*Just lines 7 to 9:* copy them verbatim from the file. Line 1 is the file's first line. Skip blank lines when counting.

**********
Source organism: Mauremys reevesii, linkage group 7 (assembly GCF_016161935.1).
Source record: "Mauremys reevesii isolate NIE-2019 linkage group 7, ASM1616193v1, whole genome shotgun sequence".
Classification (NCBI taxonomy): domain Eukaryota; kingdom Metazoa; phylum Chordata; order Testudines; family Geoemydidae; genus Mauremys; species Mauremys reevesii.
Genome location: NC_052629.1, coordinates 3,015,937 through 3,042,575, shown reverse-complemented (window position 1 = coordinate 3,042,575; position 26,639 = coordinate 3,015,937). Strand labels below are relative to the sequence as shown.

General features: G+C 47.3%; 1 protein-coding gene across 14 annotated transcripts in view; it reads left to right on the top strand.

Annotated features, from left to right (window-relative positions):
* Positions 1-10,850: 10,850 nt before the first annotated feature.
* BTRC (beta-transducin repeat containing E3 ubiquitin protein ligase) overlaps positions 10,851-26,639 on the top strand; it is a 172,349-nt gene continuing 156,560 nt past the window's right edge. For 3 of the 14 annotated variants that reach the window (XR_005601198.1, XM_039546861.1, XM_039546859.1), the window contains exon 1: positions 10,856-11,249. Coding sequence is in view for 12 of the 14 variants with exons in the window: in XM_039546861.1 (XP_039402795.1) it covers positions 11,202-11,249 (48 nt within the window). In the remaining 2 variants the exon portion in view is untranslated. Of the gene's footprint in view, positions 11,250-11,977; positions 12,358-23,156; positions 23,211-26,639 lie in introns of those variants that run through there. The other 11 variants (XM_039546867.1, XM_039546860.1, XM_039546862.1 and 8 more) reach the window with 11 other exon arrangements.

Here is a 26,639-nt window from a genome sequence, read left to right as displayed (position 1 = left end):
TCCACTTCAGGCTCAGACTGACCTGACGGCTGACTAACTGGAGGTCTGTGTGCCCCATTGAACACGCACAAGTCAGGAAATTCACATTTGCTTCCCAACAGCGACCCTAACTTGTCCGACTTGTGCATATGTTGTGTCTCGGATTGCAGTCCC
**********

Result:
* Positions 1-10,850: 10,850 nt before the first annotated feature.
* BTRC (beta-transducin repeat containing E3 ubiquitin protein ligase) overlaps positions 10,851-26,639 on the top strand; it is a 172,349-nt gene continuing 156,560 nt past the window's right edge. For 3 of the 14 annotated variants that reach the window (XR_005601198.1, XM_039546861.1, XM_039546859.1), the window contains exon 1: positions 10,856-11,249. Coding sequence is in view for 12 of the 14 variants with exons in the window: in XM_039546861.1 (XP_039402795.1) it covers positions 11,202-11,249 (48 nt within the window). In the remaining 2 variants the exon portion in view is untranslated. Of the gene's footprint in view, positions 11,250-11,977; positions 12,358-23,156; positions 23,211-26,639 lie in introns of those variants that run through there. The other 11 variants (XM_039546867.1, XM_039546860.1, XM_039546862.1 and 8 more) reach the window with 11 other exon arrangements.

Here is a 26,639-nt window from a genome sequence, read left to right as displayed (position 1 = left end):